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Al Soucy

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Related Topics: Enterprise Architecture, Enterprise Application Performance, Software Configuration Management


PowerBuilder Build Process with SCM R12

Using PowerGen we have defined a process that includes a full Bootstrap Import and build

This article will focus on the PowerBuilder Build Process using E. Crane Computing product PowerGen with CA Software Change Manager (SCM) R12.0.2. I am writing this article because we recently upgraded to SCM R12 and it was a good time to visit our PowerBuilder build process and see what has changed.  I felt it would be beneficial to share this process with other users in the field. I want users to be able to use this article as a checklist of activities to be aware of when performing the PowerBuilder build process with the latest version of Harvest SCM R12 and PowerGen.

Every Software Configuration Management tool is different in terms of functionality and navigation; however, they all have common threads of functionality that are consistent with all Software Configuration Management tools. Common activities include checking out, checking in, adding new files, deleting existing files, obsoleting files and loading an initial baseline of source code. The way these tasks are achieved is of course different from tool to tool but many of the SCM tools perform these basic activities. I prefer SCM tools that have a relational database behind them for security, disaster recovery, retrieval and storage capability.

Presently, I am the administrator of SCM AllFusion Harvest R12. SCM AllFusion Harvest is a process-based Software Configuration Management (SCM) tool for managing application source data assets. I manage 198 applications housed in SCM AllFusion Harvest and support 163 users using the product. The development tools we currently use in our development environment are PowerBuilder PBV8, PBV11; Visual Studio 2003, 2005, 2008; Visual Basic V6.0; IBM RAD V7.5.5; and Eclipse Europa.

As the Software Configuration Manager (SCM), I provide the administration of the source code management tool. This includes creating the Harvest environments, developing life cycles, environment phases, processes, users, user groups, level of access to Harvest environments, loading repositories for archival purposes, documentation of software methodologies; maintaining build machines; providing best practices and training all users on proper source code management using the development tools in our environment.

Prior to using our PowerBuilder code I invoke PowerGen to take our PowerBuilder libraries and export them as flat files in a directory structure that resembles the PowerBuilder library, as it would be seen in Powerbuilder. This is the first step in not only managing our PowerBuilder source code assets but the first step in storing all of the source codes assets for a PowerBuilder build later.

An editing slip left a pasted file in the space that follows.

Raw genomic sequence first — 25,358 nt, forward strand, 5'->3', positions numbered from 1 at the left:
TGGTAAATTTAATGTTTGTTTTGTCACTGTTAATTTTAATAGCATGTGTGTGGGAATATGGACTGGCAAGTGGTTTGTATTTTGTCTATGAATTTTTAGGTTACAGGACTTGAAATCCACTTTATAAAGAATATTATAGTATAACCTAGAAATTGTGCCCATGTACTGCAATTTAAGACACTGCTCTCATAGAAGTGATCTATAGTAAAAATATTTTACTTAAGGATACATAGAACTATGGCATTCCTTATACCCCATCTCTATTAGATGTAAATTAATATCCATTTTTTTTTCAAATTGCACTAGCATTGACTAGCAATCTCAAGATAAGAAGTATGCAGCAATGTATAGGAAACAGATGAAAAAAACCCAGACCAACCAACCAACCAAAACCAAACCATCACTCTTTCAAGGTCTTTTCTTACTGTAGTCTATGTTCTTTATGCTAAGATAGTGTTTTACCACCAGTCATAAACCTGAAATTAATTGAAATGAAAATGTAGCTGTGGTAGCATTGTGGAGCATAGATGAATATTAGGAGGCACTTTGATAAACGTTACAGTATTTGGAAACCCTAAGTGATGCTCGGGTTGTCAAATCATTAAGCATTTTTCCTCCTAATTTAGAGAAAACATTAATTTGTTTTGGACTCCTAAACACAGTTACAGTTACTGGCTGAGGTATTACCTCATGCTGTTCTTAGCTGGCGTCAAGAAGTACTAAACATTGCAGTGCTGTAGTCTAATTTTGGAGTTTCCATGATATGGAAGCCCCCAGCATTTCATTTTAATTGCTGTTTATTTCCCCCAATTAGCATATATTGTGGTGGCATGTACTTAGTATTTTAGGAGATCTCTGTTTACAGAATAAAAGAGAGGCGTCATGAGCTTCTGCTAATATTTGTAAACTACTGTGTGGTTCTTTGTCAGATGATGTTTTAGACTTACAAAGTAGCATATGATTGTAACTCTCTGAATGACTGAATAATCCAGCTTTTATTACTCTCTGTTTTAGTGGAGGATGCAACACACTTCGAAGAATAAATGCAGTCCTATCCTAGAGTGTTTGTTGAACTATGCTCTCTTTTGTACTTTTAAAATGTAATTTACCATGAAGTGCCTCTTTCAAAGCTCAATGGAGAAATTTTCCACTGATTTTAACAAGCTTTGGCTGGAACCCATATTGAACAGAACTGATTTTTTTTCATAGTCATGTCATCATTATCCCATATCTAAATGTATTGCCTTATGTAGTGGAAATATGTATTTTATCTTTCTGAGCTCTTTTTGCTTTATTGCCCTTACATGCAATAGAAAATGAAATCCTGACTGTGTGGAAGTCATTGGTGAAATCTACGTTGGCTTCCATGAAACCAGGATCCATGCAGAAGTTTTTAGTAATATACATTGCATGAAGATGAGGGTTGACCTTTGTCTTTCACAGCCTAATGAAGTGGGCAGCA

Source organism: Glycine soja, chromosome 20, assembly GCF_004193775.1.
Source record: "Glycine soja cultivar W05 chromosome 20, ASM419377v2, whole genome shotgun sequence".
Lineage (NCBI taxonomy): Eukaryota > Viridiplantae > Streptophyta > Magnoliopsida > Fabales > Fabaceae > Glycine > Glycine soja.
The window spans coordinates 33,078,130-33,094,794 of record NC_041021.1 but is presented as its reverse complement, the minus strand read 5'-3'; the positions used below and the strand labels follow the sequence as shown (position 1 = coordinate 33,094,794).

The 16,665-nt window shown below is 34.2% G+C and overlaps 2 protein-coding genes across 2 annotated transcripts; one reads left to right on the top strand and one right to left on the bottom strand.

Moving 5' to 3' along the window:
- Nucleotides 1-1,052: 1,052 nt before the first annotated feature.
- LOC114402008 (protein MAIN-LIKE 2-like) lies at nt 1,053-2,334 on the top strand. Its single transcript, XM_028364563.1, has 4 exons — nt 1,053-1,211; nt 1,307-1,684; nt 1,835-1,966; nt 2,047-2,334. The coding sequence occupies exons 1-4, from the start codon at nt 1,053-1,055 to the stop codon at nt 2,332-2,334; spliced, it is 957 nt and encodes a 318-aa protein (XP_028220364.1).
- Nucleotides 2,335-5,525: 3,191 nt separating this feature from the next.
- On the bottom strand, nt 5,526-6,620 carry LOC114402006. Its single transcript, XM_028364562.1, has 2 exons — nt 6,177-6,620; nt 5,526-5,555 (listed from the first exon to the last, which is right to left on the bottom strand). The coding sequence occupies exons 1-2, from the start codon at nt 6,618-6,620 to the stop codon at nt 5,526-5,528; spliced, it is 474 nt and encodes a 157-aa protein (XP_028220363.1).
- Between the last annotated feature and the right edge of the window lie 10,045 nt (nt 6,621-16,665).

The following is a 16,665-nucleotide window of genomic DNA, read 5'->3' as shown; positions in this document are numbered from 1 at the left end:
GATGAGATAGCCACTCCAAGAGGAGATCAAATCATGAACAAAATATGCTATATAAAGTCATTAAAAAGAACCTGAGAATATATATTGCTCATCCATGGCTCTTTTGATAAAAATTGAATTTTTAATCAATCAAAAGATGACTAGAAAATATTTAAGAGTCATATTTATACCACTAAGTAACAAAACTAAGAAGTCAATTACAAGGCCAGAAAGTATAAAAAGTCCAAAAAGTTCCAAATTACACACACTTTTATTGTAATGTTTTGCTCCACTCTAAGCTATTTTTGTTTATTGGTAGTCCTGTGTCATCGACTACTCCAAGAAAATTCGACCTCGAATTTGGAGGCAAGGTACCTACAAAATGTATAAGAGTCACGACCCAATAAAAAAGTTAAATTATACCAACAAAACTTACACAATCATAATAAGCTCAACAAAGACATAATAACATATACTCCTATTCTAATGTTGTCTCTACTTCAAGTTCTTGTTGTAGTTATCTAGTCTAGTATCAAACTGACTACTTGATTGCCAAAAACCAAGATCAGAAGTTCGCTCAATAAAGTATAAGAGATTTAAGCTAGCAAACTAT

Figure 1: PowerBuilder application

The first thing I do is identify the PowerBuilder application (see Figure 1) and the PowerBuilder objects that are associated with the application. I also must make sure that I have a specified target file created for the application as well (e.g., test.pbt). This target will be used by PowerGen to export all of the PowerBuilder objects as flat files to load into a Harvest repository for storage and retrieval.

Figure 2: Identified location of where PowerBuilder Objects are to be exported. In this example, C:\Export1\

Figure 3: Export files to directory tree and PowerGen exports the files into a folder for you to load as a PowerBuilder library

Once I identify where I want the files to be exported (see Figure 2), I use PowerGen to export the files as flat files to that location and PowerGen creates a folder for me with the exported files in it as a PowerBuilder library or a PBL (see Figure 3). Once the files have been exported, I then load this directory/PBL to a Harvest repository in the SCM 12 Harvest Administrator GUI. Prior to loading these files I create a new repository in SCM 12, provide a level of access to that repository, and once the source data assets are loaded, I will configure that repository to the SCM 12 Harvest environment that has a small life cycle and processes that were used as a test environment for this SCM 12 and PowerGen 7.5 build process. Figure 5 illustrates the success or failure of the exported PowerBuilder objects and the location specified where the objects are populated, and Figure 6 illustrates the flat file export location and the files as they appear once the export of the PowerBuilder objects is complete.

Figure 4: PowerGen pointer to the exported file location

Figure 5:

I did not use a Change Request package for the initial load of these files to the SCM 12 Harvest repository. I used the Load Repository process from within the SCM 12 Harvest Administrator to create a new baseline version zero of these files. I could have created a new Change Request Package and loaded the files to that package and then promoted that package through the entire Harvest life cycle and that would have left the footprint of the new baseline version zeros across all views. However, I prefer to load the baseline at the Administrator level and this way the environment has zero packages in it. This provides a pristine environment that is ready to use with a new baseline available for development activities.